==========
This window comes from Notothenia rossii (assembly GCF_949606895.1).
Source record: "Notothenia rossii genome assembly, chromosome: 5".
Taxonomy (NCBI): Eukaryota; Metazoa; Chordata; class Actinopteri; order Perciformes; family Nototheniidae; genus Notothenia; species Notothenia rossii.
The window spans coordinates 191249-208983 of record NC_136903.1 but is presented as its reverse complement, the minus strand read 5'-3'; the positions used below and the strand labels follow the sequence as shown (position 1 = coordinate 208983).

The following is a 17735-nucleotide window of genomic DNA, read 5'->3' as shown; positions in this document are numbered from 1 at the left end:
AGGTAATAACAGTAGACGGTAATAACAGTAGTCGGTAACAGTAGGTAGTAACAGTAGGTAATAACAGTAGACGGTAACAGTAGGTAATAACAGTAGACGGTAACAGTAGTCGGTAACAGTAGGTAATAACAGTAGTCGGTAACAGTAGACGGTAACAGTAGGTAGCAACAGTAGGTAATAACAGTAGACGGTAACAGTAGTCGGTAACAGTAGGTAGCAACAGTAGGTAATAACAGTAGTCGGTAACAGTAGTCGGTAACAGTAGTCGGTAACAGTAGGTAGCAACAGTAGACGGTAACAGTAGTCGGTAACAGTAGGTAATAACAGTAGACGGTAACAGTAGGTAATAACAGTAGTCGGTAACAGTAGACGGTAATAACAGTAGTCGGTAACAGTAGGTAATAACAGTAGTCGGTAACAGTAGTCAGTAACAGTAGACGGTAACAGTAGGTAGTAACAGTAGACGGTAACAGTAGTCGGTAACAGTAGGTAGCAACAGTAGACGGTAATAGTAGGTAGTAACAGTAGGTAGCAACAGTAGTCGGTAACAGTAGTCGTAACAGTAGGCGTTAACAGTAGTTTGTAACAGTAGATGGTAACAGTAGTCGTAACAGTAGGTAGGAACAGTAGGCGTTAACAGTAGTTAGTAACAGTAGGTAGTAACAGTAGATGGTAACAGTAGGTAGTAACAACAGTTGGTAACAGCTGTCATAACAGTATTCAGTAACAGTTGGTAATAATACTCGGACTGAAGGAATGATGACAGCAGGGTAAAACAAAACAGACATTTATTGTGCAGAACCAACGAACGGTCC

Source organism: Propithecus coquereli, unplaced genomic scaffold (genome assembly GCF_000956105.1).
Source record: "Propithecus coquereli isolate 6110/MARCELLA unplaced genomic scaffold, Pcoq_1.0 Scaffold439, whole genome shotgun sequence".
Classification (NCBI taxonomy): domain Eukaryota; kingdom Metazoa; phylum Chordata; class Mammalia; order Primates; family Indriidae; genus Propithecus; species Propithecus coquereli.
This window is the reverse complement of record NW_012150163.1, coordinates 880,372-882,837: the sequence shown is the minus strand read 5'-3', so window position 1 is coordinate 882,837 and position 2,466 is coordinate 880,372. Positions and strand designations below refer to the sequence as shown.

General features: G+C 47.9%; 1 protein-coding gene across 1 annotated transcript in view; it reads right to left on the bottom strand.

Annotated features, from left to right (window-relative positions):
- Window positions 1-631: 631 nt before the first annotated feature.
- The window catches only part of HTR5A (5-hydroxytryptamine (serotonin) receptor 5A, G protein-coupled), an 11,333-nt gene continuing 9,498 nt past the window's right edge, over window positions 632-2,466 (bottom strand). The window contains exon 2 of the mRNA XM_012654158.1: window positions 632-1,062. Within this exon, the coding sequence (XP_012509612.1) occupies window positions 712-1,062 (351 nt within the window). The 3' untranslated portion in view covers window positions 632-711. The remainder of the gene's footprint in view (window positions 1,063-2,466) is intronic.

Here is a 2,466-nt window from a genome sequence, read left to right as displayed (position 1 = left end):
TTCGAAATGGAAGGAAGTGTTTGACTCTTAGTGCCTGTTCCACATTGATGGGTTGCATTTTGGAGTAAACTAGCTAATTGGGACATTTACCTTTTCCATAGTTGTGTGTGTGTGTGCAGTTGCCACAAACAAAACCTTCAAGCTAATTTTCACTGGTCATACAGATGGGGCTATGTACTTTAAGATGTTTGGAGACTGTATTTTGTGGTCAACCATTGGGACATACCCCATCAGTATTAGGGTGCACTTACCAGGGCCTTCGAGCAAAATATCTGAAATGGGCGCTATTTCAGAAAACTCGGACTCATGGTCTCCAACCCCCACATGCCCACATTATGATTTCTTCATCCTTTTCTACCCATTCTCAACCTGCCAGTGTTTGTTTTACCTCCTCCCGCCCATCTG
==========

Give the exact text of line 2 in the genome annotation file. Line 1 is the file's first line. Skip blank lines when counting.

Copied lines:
Source record: "Notothenia rossii genome assembly, chromosome: 5".